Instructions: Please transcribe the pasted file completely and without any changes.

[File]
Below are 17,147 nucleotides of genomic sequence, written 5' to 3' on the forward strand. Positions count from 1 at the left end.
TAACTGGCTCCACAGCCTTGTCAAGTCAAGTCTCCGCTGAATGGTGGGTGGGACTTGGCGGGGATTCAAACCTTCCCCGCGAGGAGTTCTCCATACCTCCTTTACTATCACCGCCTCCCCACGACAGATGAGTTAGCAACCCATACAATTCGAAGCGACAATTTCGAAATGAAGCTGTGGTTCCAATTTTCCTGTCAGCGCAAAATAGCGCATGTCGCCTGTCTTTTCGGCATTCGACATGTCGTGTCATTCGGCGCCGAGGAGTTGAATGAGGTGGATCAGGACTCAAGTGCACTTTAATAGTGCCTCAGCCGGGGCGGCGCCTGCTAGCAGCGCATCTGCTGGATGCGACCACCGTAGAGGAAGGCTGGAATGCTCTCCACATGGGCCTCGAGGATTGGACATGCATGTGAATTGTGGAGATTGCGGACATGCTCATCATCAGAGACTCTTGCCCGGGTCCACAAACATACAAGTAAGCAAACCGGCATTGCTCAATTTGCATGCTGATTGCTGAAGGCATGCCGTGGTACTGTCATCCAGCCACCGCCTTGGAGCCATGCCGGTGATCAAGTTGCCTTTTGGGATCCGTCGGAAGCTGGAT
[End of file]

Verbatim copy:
Below are 17,147 nucleotides of genomic sequence, written 5' to 3' on the forward strand. Positions count from 1 at the left end.
TAACTGGCTCCACAGCCTTGTCAAGTCAAGTCTCCGCTGAATGGTGGGTGGGACTTGGCGGGGATTCAAACCTTCCCCGCGAGGAGTTCTCCATACCTCCTTTACTATCACCGCCTCCCCACGACAGATGAGTTAGCAACCCATACAATTCGAAGCGACAATTTCGAAATGAAGCTGTGGTTCCAATTTTCCTGTCAGCGCAAAATAGCGCATGTCGCCTGTCTTTTCGGCATTCGACATGTCGTGTCATTCGGCGCCGAGGAGTTGAATGAGGTGGATCAGGACTCAAGTGCACTTTAATAGTGCCTCAGCCGGGGCGGCGCCTGCTAGCAGCGCATCTGCTGGATGCGACCACCGTAGAGGAAGGCTGGAATGCTCTCCACATGGGCCTCGAGGATTGGACATGCATGTGAATTGTGGAGATTGCGGACATGCTCATCATCAGAGACTCTTGCCCGGGTCCACAAACATACAAGTAAGCAAACCGGCATTGCTCAATTTGCATGCTGATTGCTGAAGGCATGCCGTGGTACTGTCATCCAGCCACCGCCTTGGAGCCATGCCGGTGATCAAGTTGCCTTTTGGGATCCGTCGGAAGCTGGAT